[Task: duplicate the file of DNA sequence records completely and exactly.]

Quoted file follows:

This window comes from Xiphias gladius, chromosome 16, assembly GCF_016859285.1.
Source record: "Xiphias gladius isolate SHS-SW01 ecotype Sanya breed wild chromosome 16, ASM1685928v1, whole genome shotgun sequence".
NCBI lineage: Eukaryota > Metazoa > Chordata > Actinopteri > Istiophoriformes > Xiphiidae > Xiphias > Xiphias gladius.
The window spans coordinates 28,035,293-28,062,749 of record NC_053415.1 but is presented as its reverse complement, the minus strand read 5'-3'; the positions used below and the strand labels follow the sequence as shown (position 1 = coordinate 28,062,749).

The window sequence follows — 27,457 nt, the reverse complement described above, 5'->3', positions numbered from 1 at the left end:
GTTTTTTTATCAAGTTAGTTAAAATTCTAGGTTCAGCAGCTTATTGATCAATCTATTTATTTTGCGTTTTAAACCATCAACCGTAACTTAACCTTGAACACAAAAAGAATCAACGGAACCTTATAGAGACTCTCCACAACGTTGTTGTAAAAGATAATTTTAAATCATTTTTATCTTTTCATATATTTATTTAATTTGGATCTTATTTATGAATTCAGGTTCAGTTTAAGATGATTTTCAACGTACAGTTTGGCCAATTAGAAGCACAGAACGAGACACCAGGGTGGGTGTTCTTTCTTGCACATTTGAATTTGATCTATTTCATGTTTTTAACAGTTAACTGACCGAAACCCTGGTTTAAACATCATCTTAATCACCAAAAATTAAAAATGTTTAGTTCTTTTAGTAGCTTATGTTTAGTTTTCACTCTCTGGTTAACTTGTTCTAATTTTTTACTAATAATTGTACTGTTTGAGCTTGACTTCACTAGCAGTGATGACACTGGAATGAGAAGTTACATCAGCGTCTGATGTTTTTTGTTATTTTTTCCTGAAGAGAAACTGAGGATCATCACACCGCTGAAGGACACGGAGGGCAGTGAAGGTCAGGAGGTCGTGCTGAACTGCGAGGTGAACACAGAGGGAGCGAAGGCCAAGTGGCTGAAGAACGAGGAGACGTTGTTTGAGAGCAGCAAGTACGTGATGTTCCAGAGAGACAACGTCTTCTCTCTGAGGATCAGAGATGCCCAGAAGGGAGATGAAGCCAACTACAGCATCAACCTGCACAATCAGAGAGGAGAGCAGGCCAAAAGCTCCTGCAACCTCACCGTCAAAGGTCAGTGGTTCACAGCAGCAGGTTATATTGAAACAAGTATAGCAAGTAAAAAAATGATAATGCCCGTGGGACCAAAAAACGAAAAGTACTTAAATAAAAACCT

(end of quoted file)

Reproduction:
This window comes from Xiphias gladius, chromosome 16, assembly GCF_016859285.1.
Source record: "Xiphias gladius isolate SHS-SW01 ecotype Sanya breed wild chromosome 16, ASM1685928v1, whole genome shotgun sequence".
NCBI lineage: Eukaryota > Metazoa > Chordata > Actinopteri > Istiophoriformes > Xiphiidae > Xiphias > Xiphias gladius.
The window spans coordinates 28,035,293-28,062,749 of record NC_053415.1 but is presented as its reverse complement, the minus strand read 5'-3'; the positions used below and the strand labels follow the sequence as shown (position 1 = coordinate 28,062,749).

The window sequence follows — 27,457 nt, the reverse complement described above, 5'->3', positions numbered from 1 at the left end:
GTTTTTTTATCAAGTTAGTTAAAATTCTAGGTTCAGCAGCTTATTGATCAATCTATTTATTTTGCGTTTTAAACCATCAACCGTAACTTAACCTTGAACACAAAAAGAATCAACGGAACCTTATAGAGACTCTCCACAACGTTGTTGTAAAAGATAATTTTAAATCATTTTTATCTTTTCATATATTTATTTAATTTGGATCTTATTTATGAATTCAGGTTCAGTTTAAGATGATTTTCAACGTACAGTTTGGCCAATTAGAAGCACAGAACGAGACACCAGGGTGGGTGTTCTTTCTTGCACATTTGAATTTGATCTATTTCATGTTTTTAACAGTTAACTGACCGAAACCCTGGTTTAAACATCATCTTAATCACCAAAAATTAAAAATGTTTAGTTCTTTTAGTAGCTTATGTTTAGTTTTCACTCTCTGGTTAACTTGTTCTAATTTTTTACTAATAATTGTACTGTTTGAGCTTGACTTCACTAGCAGTGATGACACTGGAATGAGAAGTTACATCAGCGTCTGATGTTTTTTGTTATTTTTTCCTGAAGAGAAACTGAGGATCATCACACCGCTGAAGGACACGGAGGGCAGTGAAGGTCAGGAGGTCGTGCTGAACTGCGAGGTGAACACAGAGGGAGCGAAGGCCAAGTGGCTGAAGAACGAGGAGACGTTGTTTGAGAGCAGCAAGTACGTGATGTTCCAGAGAGACAACGTCTTCTCTCTGAGGATCAGAGATGCCCAGAAGGGAGATGAAGCCAACTACAGCATCAACCTGCACAATCAGAGAGGAGAGCAGGCCAAAAGCTCCTGCAACCTCACCGTCAAAGGTCAGTGGTTCACAGCAGCAGGTTATATTGAAACAAGTATAGCAAGTAAAAAAATGATAATGCCCGTGGGACCAAAAAACGAAAAGTACTTAAATAAAAACCT